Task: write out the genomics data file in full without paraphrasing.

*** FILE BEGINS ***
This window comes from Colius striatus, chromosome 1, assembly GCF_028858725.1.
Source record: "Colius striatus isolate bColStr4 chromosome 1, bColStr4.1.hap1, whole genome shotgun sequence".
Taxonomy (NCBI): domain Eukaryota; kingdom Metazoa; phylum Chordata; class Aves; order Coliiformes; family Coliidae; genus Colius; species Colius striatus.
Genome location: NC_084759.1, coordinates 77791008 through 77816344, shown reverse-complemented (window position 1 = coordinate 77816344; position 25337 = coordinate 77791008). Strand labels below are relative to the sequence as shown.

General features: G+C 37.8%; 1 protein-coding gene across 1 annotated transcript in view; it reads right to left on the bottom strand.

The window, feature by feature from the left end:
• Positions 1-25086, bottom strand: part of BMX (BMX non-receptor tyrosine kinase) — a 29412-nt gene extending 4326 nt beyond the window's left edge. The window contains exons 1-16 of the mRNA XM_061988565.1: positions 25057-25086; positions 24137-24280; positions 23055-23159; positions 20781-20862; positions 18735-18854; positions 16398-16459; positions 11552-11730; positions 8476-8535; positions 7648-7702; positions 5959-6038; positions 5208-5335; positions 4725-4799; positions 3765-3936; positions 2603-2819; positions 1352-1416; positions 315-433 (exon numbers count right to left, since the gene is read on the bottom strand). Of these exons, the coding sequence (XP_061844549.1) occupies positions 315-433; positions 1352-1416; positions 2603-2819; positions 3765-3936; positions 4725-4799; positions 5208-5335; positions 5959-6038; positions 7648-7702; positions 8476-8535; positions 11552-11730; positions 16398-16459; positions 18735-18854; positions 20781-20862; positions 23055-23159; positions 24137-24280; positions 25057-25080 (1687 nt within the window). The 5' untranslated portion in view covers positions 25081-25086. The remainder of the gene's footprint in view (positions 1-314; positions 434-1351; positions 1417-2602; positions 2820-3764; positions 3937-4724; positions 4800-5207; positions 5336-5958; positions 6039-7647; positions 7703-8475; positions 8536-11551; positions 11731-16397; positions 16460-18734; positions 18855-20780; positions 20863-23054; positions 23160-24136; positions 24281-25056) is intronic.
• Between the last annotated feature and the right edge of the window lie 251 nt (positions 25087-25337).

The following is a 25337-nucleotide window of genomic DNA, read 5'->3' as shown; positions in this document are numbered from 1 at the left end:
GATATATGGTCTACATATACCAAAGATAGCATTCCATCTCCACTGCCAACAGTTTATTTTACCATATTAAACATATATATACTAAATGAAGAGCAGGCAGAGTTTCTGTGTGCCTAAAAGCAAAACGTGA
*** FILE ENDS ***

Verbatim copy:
This window comes from Colius striatus, chromosome 1, assembly GCF_028858725.1.
Source record: "Colius striatus isolate bColStr4 chromosome 1, bColStr4.1.hap1, whole genome shotgun sequence".
Taxonomy (NCBI): domain Eukaryota; kingdom Metazoa; phylum Chordata; class Aves; order Coliiformes; family Coliidae; genus Colius; species Colius striatus.
Genome location: NC_084759.1, coordinates 77791008 through 77816344, shown reverse-complemented (window position 1 = coordinate 77816344; position 25337 = coordinate 77791008). Strand labels below are relative to the sequence as shown.

General features: G+C 37.8%; 1 protein-coding gene across 1 annotated transcript in view; it reads right to left on the bottom strand.

The window, feature by feature from the left end:
• Positions 1-25086, bottom strand: part of BMX (BMX non-receptor tyrosine kinase) — a 29412-nt gene extending 4326 nt beyond the window's left edge. The window contains exons 1-16 of the mRNA XM_061988565.1: positions 25057-25086; positions 24137-24280; positions 23055-23159; positions 20781-20862; positions 18735-18854; positions 16398-16459; positions 11552-11730; positions 8476-8535; positions 7648-7702; positions 5959-6038; positions 5208-5335; positions 4725-4799; positions 3765-3936; positions 2603-2819; positions 1352-1416; positions 315-433 (exon numbers count right to left, since the gene is read on the bottom strand). Of these exons, the coding sequence (XP_061844549.1) occupies positions 315-433; positions 1352-1416; positions 2603-2819; positions 3765-3936; positions 4725-4799; positions 5208-5335; positions 5959-6038; positions 7648-7702; positions 8476-8535; positions 11552-11730; positions 16398-16459; positions 18735-18854; positions 20781-20862; positions 23055-23159; positions 24137-24280; positions 25057-25080 (1687 nt within the window). The 5' untranslated portion in view covers positions 25081-25086. The remainder of the gene's footprint in view (positions 1-314; positions 434-1351; positions 1417-2602; positions 2820-3764; positions 3937-4724; positions 4800-5207; positions 5336-5958; positions 6039-7647; positions 7703-8475; positions 8536-11551; positions 11731-16397; positions 16460-18734; positions 18855-20780; positions 20863-23054; positions 23160-24136; positions 24281-25056) is intronic.
• Between the last annotated feature and the right edge of the window lie 251 nt (positions 25087-25337).

The following is a 25337-nucleotide window of genomic DNA, read 5'->3' as shown; positions in this document are numbered from 1 at the left end:
GATATATGGTCTACATATACCAAAGATAGCATTCCATCTCCACTGCCAACAGTTTATTTTACCATATTAAACATATATATACTAAATGAAGAGCAGGCAGAGTTTCTGTGTGCCTAAAAGCAAAACGTGA